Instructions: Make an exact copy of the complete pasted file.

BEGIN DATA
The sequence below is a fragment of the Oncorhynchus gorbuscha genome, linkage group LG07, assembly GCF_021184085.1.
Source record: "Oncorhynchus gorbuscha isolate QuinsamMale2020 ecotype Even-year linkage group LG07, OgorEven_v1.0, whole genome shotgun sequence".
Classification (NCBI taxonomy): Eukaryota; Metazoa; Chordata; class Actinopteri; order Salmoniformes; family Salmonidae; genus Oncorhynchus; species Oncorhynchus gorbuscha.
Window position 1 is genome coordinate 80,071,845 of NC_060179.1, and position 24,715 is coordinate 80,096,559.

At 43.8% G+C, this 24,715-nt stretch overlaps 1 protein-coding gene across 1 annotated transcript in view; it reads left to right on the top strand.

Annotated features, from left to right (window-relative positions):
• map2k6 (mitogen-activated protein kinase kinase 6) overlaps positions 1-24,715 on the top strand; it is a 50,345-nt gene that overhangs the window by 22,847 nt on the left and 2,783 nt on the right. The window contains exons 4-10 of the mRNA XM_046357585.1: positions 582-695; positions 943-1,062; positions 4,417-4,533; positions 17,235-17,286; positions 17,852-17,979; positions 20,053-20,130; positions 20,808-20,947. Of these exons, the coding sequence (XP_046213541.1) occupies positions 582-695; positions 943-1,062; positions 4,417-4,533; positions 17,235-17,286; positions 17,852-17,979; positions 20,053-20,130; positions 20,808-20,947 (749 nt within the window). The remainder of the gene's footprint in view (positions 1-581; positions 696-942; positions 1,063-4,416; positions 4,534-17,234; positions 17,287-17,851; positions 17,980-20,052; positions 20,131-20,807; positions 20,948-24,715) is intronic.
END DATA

The sequence below is a fragment of the Oncorhynchus gorbuscha genome, linkage group LG07, assembly GCF_021184085.1.
Source record: "Oncorhynchus gorbuscha isolate QuinsamMale2020 ecotype Even-year linkage group LG07, OgorEven_v1.0, whole genome shotgun sequence".
Classification (NCBI taxonomy): Eukaryota; Metazoa; Chordata; class Actinopteri; order Salmoniformes; family Salmonidae; genus Oncorhynchus; species Oncorhynchus gorbuscha.
Window position 1 is genome coordinate 80,071,845 of NC_060179.1, and position 24,715 is coordinate 80,096,559.

At 43.8% G+C, this 24,715-nt stretch overlaps 1 protein-coding gene across 1 annotated transcript in view; it reads left to right on the top strand.

Annotated features, from left to right (window-relative positions):
• map2k6 (mitogen-activated protein kinase kinase 6) overlaps positions 1-24,715 on the top strand; it is a 50,345-nt gene that overhangs the window by 22,847 nt on the left and 2,783 nt on the right. The window contains exons 4-10 of the mRNA XM_046357585.1: positions 582-695; positions 943-1,062; positions 4,417-4,533; positions 17,235-17,286; positions 17,852-17,979; positions 20,053-20,130; positions 20,808-20,947. Of these exons, the coding sequence (XP_046213541.1) occupies positions 582-695; positions 943-1,062; positions 4,417-4,533; positions 17,235-17,286; positions 17,852-17,979; positions 20,053-20,130; positions 20,808-20,947 (749 nt within the window). The remainder of the gene's footprint in view (positions 1-581; positions 696-942; positions 1,063-4,416; positions 4,534-17,234; positions 17,287-17,851; positions 17,980-20,052; positions 20,131-20,807; positions 20,948-24,715) is intronic.